“We saw that the application of the antioxidants caused a delay in the accumulation of conjugate dienes which are a by-product formed after omega-3 oxidation.” García-Pérez says.
García-Pérez acknowledges that although they are encouraging, the experiments his team performed are preliminary. The researchers plan to identify the particular polyphenols within the plant extract that act as antioxidants in the emulsion, as well as their distribution between lipid and aqueous regions. The team will also determine if there are any compounds in the extracts that create synergistic activity—in other words, compounds that restore an antioxidant’s reactivity after it has been depleted.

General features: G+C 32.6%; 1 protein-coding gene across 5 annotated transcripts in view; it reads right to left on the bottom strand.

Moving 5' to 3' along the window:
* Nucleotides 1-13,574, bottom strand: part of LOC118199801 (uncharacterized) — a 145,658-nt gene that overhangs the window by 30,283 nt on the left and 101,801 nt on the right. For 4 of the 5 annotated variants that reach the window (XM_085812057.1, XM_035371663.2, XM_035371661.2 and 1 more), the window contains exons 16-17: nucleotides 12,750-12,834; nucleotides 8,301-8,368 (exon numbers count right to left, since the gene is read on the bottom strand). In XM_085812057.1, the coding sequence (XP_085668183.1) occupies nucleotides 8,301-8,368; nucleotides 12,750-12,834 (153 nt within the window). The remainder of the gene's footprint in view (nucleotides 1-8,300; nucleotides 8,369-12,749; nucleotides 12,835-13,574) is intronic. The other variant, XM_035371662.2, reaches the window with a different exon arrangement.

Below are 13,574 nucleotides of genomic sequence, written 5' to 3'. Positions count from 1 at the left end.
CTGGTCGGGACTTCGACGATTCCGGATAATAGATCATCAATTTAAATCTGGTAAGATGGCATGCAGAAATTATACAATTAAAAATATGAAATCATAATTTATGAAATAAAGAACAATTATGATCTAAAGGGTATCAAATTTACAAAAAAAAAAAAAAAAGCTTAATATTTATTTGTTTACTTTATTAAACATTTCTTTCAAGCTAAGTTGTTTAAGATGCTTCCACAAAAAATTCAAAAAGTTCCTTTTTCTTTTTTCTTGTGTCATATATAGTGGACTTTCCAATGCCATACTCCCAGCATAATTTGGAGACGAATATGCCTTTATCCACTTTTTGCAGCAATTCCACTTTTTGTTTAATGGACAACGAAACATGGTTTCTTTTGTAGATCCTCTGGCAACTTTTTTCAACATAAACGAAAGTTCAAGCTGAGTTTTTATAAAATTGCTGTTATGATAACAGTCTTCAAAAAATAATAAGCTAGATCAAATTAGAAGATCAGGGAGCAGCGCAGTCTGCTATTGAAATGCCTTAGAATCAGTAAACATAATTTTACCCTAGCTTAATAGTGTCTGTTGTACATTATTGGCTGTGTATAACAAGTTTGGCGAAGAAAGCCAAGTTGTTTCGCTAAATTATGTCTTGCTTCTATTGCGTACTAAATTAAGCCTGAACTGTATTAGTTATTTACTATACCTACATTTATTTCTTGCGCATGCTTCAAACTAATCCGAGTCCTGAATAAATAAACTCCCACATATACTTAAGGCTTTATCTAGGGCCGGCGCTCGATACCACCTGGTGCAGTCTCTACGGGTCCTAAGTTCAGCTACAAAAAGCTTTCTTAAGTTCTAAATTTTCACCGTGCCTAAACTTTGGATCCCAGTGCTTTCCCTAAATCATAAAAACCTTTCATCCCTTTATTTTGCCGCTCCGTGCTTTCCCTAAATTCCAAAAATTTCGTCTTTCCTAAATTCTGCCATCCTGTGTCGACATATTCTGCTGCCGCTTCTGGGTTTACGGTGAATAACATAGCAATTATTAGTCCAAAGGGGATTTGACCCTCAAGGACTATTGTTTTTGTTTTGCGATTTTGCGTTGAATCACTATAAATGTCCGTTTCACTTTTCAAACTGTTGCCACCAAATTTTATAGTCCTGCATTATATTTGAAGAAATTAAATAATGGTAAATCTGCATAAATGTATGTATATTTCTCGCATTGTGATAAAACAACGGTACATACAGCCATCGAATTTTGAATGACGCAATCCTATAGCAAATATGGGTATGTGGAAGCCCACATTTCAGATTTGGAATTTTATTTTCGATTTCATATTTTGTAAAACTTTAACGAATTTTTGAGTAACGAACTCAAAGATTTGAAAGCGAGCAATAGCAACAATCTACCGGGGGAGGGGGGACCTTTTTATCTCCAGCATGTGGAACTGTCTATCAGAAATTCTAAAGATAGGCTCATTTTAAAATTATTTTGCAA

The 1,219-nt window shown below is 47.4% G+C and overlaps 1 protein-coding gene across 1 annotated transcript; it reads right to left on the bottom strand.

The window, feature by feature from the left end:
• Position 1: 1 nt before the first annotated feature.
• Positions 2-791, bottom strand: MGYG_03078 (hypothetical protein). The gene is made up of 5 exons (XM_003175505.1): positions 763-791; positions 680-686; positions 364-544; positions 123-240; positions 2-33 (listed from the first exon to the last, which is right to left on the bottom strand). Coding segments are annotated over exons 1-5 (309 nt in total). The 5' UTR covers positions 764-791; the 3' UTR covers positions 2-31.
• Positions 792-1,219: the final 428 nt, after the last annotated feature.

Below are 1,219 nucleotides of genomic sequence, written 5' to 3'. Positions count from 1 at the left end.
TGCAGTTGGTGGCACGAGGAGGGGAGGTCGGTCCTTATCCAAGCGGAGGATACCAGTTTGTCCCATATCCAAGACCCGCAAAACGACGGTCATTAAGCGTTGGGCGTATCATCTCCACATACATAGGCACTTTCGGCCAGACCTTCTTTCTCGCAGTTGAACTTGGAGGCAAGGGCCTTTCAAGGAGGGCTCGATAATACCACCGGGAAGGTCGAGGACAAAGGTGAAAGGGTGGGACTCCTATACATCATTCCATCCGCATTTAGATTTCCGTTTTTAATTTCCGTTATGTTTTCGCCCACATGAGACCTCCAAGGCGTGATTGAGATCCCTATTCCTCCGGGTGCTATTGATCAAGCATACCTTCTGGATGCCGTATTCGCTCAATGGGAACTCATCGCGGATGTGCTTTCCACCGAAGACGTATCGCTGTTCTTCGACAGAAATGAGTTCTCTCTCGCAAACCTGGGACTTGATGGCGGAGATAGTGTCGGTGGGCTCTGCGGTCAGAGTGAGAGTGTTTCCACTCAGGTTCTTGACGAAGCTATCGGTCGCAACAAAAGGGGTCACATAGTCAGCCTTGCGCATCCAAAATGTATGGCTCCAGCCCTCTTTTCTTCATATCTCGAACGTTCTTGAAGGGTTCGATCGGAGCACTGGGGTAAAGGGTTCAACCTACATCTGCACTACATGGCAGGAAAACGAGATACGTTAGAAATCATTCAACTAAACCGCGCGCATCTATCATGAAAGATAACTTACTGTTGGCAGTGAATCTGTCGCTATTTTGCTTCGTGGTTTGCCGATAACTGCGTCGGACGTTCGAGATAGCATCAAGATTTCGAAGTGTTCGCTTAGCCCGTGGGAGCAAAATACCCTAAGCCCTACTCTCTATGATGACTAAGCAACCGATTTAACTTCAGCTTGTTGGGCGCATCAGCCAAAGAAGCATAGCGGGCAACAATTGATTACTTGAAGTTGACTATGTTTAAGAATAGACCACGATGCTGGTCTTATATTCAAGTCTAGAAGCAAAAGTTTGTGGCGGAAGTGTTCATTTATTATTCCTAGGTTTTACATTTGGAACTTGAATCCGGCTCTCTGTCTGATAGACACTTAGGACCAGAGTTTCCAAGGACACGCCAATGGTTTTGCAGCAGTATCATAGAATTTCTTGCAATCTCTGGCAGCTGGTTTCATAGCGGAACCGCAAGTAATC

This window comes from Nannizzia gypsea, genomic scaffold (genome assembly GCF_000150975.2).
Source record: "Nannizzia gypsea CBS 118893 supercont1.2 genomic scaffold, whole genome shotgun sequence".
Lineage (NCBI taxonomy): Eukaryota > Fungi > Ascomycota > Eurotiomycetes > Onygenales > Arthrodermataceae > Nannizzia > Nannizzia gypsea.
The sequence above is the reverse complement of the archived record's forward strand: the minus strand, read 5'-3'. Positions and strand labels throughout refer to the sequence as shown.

“It is essential to develop several strategies to prevent oxidation while also taking into account the current consumer demand on food naturalness,” says García-Pérez.
Another strategy under development is amplifying the lipid’s own natural protection system. The antioxidant compounds, tocopherols, occur naturally in vegetable oils. Their protective ability is limited, however, and the Decker group is investigating ways to extend it by combining the tocopherols with other antioxidants. The researchers have proved that phosphatidylethanolamine (PE) and phosphatidylserine (PS), phospholipids found in lecithin, regenerate tocopherol’s oxidizing potential (https://doi.org/10.1021/acs.jafc.8b00677).